UX Research Freelance Work-Life Balance(or How To Make Your Life As a Freelancer the Best It Can Be)

Original presentation by Cory Lebson on August 12, 2021, via Zoom

Click to view the recording of Cory’s presentation.

Cory Lebson has been a UX research freelancer exclusively since 2008. He has a microbusiness, Lebsontech LLC, with a few subcontractors. His book, The UX Careers Handbook, will be out in a second edition in early 2022. He has been a leader for the international and Washington, D. C., chapters of the UXPA. He teaches classes on LinkedIn Learning and has a blog.

These Are Anxious Times The state of the world is stressful, but now is as good as any time to become a freelancer. Lebson became a freelancer in the midst of The Great Recession. Outsiders often think freelancers are off having fun in the sun and that they can work from anywhere. But the reality is that freelancing can be really lonely. Often there are no colleagues, and no friends around, especially during Covid. While this can feel isolating, there are things to do to find a balanced, happy place.

Staying Busy There is a level of risk in freelancing, but there are risks in any job. One of the stressful parts of UX research freelancing is getting enough work to keep busy. Lebson’s work philosophy is that there are many small puzzle pieces that fit together for a successful UX research freelance career. His favorite approach is mixing things up by not putting all the eggs in one basket. Having a big contract can be wonderful, but it was difficult when it came to an end overnight. It’s important to pay attention to other, smaller projects, and keep many irons in the fire. It’s okay to take a big contract, but it’s critical to put out feelers for future work even when you are busy with current work.

Being an Introvert or Extrovert Doesn’t Matter If you are interested in UX, you care about people. Their goals and needs become your priority. It doesn’t matter if you are introverted or extroverted because ultimately, you still have to do the work.  People are the most interesting and challenging part of the puzzle. Meeting and interacting with them is important.

Is Remote Work Forever? Before the pandemic, Lebson enjoyed traveling for work and the mental reset of dropping into a new place. His happy place is high-touch, customized research. Covid made that hard because of reduced travel. Ultimately, he was able to continue research in person by observing Covid protocols and social distancing. Will place matter again? Yes. Place matters. UX will not remain fully remote. Observation matters.

Being Flexible Is Key to Workplace Happiness Flexibility is another puzzle piece. In UX research freelance work–and in any UX work–being able to fit into multiple situations is critical. Build in buffer time to your schedule. Work-life balance is important for a UX research freelance life. Do not try to fill every moment of your calendar. Balance the ramping up and the ramping down of projects.  Lebson tries to book work 3-4 weeks ahead and keeps buckets of time available, which allow him to say yes to small projects (or other things) that come up. It is always disappointing to have to say no to projects that are too big, but maintaining balance is key.

Another tip is to be flexible with travel plans (when anything can happen) so you don’t miss any scheduled work. Be flexible when scheduling testing so you don’t knock yourself out. Build exercise into every day for physical and mental wellness. Don’t pack your schedule; you will get overwhelmed and that is not good for physical or mental health. Develop materials (testing scripts, etc.) that are adaptable using tools such as Google docs on Google drive, so that last-minute changes can be accommodated.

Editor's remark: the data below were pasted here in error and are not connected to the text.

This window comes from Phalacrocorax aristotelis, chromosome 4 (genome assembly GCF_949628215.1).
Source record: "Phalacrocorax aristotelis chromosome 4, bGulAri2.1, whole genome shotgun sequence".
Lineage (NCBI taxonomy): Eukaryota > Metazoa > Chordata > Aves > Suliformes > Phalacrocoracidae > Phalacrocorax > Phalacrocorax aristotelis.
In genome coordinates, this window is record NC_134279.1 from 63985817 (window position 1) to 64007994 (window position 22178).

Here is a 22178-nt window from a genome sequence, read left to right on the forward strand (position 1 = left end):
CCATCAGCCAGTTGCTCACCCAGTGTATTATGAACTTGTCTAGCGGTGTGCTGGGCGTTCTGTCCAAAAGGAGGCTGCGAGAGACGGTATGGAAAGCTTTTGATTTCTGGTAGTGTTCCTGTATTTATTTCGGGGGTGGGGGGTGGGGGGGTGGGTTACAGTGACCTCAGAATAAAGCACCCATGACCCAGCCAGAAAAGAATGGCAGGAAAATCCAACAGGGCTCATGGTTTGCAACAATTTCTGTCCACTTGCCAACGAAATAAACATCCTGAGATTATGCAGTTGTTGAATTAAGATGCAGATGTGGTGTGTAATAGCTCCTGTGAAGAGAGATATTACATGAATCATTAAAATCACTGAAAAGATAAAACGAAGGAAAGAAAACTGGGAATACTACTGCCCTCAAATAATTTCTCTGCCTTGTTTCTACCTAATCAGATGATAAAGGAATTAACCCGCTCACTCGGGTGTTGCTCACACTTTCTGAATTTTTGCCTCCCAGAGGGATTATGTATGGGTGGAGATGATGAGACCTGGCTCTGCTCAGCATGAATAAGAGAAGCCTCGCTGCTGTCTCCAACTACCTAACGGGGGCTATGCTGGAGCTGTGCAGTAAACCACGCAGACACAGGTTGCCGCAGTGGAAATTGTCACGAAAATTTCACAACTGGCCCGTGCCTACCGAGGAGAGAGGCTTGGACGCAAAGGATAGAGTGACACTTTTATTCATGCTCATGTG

Remember to Let Things Go It took Lebson half his career to learn that you can’t put too much emotional energy into saving the world all the time. Do your best, and that’s good enough.

Keep Learning Happiness is keeping UX work going even when not getting paid. This is different than not getting money. You might get training or other value in exchange for your work, so you are not just working for free. If work slows, figure out a way to keep learning: presentations, LinkedIn Learning, videos, podcasts, blogs. Even when working, spend 2-3 hours a week learning something new about UX.

Get Involved Wherever you are, join your local organizations for UX research freelancers or your chapter of UXPA. Connect with the people. A loose association with other UX peers will be beneficial within whatever industry you work. Really attend events and connect with others. Find your virtual community, too. Use #UX to find conversations and engage in the UX community, regardless of Covid. Be a leader because helping others ultimately helps yourself. For Lebson, involvement in the UXPA for social connection ultimately helped freelance business. Share your thoughts on blogs, publications, websites.  People will find you. You create your own serendipity.

Beyond Work Another tip for work-life balance as a UX research freelancer: Find your happy place and figure yourself out. The lockdown did prompt a lot of soul searching. Lebson discovered he needed more outdoor time, as well as more sensory and visual stimulation. He bought exercise equipment, biometric monitors, and a VR headset to improve work life during the pandemic.

Past Events

How to Make Your Life as a Freelancer the Best it Can Be, August 12, 2021, via Zoom
– UX Research Freelance Work-Life Balance

UXr Guild is Meeting UX Researchers in New York City, July 8, 2021, New York City
How to Become a Freelance UX Researcher